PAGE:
Newbie looking for details

Hi all,

I’m new on the forum and I’m looking for information on how proof-of-methods, like proof-of-stake (pos) and proof-of-work (pow) actually operate. I think I have a good grasp of pow, but it seems to me there’s very limited documentation on how pos operates – not from a high level perspective, but from a detailed perspective.

So, if it’s OK, Id like to ask some questions about Peercoin’s pos. First of all, if anyone can point me to a detailed technical documentation on proof-of-stake in Peercoin that answers the questions below, that would be really appreciated. But I’ve done some Big Searching (yes, I watched the videos, searched the forum, used Google, etc), haven’t been able to find any. Most posts seem to focus on ‘how to do it’, instead of ‘how it actually works, under the hood’.

The main idea of proof-of-stake is to use coin age as a resource, compared to pow’s hashing power.

My questions are:
*How do nodes connect tot the P2P network, or find other nodes? Are there hardcoded ip-addresses of DNS servers in the client?

  • Who/what determines the coin age? Can’t I cheat by stating (in my peercoin client) my coins have x-age? My assumption is that, as with Bitcoin, Peercoins move from transaction to transaction (not from wallet to wallet). With the network time (I assume UTC is applied) and a sliding time window, wouldn’t someone be able to slide that window up, effectively being able to mine a block faster then someone who is honest (time-wise)?
    *How is a transaction generated? What does a transaction frame look like? How are transactions collected, is there such a thing like a memory pool (as with Bitcoin)?
  • How is a block generated? What is actually in a block (like: timestamp, stake, hash previous block) – does the block contain transactions that are being verified, like in Bitcoin’s pow?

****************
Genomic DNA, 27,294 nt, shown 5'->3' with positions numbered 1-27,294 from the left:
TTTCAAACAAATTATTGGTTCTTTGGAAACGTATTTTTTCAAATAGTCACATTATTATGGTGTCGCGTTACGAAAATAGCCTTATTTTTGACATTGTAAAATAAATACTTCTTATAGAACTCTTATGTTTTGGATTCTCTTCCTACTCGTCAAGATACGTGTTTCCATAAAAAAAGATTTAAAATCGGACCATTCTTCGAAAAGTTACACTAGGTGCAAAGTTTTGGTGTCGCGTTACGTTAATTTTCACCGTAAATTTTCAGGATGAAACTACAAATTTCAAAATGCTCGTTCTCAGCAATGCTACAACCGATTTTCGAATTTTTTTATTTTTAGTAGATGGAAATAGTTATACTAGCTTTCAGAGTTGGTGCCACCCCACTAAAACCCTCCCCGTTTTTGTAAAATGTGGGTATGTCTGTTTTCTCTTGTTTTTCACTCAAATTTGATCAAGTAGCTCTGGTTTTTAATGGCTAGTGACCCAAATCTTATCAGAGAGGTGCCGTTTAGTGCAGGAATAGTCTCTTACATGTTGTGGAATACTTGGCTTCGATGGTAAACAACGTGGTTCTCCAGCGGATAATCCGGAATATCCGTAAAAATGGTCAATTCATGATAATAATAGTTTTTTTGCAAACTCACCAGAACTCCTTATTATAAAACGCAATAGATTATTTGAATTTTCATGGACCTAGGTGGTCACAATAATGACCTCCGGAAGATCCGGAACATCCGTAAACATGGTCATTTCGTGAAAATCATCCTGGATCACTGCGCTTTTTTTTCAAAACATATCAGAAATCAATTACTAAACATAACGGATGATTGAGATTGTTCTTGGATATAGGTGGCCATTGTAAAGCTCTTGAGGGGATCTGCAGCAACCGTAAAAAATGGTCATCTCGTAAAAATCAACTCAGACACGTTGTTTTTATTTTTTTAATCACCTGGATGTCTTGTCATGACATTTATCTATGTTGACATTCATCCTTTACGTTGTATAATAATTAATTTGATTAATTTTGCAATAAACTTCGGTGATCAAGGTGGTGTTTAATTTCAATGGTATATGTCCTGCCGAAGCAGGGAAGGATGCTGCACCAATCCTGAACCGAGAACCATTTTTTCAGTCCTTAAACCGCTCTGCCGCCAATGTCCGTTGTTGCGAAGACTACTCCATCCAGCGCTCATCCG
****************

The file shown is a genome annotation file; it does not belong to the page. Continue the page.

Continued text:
• How are blocks distributed, is it similar as in Bitcoin’s pow, where blocks are being broadcasted to nodes in the network?
  • From what I understand from the original paper (PPCoin: Peer-to-Peer Crypto-Currency with Proof-of-Stake), everyone mines a block, but only the block with the highest stake wins. Is that correct? Somehow it seems contradictory to the idea of not everyone having to mine and thus saving energy.

Thanks for reading.


have you browsed the wiki? Here is a diagram how a new pos block is made:

There is a timewindow of 1 hour (forwards and backwards) where you may cheat in relation to unix time. So you may hash up to 7200 per second if you must. This is in contrast to the many petahashes an ASIC miner does. There is no arms race here.

What counts are the untouched coins in your last transactions multiplied by the days since last touched(capped at 90 days). The longer untouched the better the coinage.

Hey, thanks! That’s really useful.

I found the same pic with some text explaining each step:

I think I’m starting to grasp PoS. As in Sunny King’s original paper, PoS in Peercoin is a stochastic process, meaning that even with a low stake, I’d be able to win a block (but chances are low).
The coin age is derived from the blockchain itself (as in the picture above). Assuming that my Peercoin client performs the calculation of the Stake Kernel Hash, what prevents me from manually providing my client with a false coin age and thus always winning a block?

I’m also unclear about the ‘target’. Is this formula correct for creating a stake kernel hash in Peercoin: SHA256(Kernel) < coin age * target ?
And how is the target calculated, what’s the formula in English (not the code:

Last question, how do nodes collect and verify the validity of transactions that are in a block?


Nodes are verifying every block they receive, your block minted with fake coinage would be rejected.

The formula is rather basic for PoS: it increases difficulty if last block spacing is above 10 mns, lowers it otherwise.

Peercoin network is a P2P network. Nodes are relaying valid blocks and transactions they receive to each other. They validate themselves what they receive by running the peercoin client.

Thanks Mably, much appreciated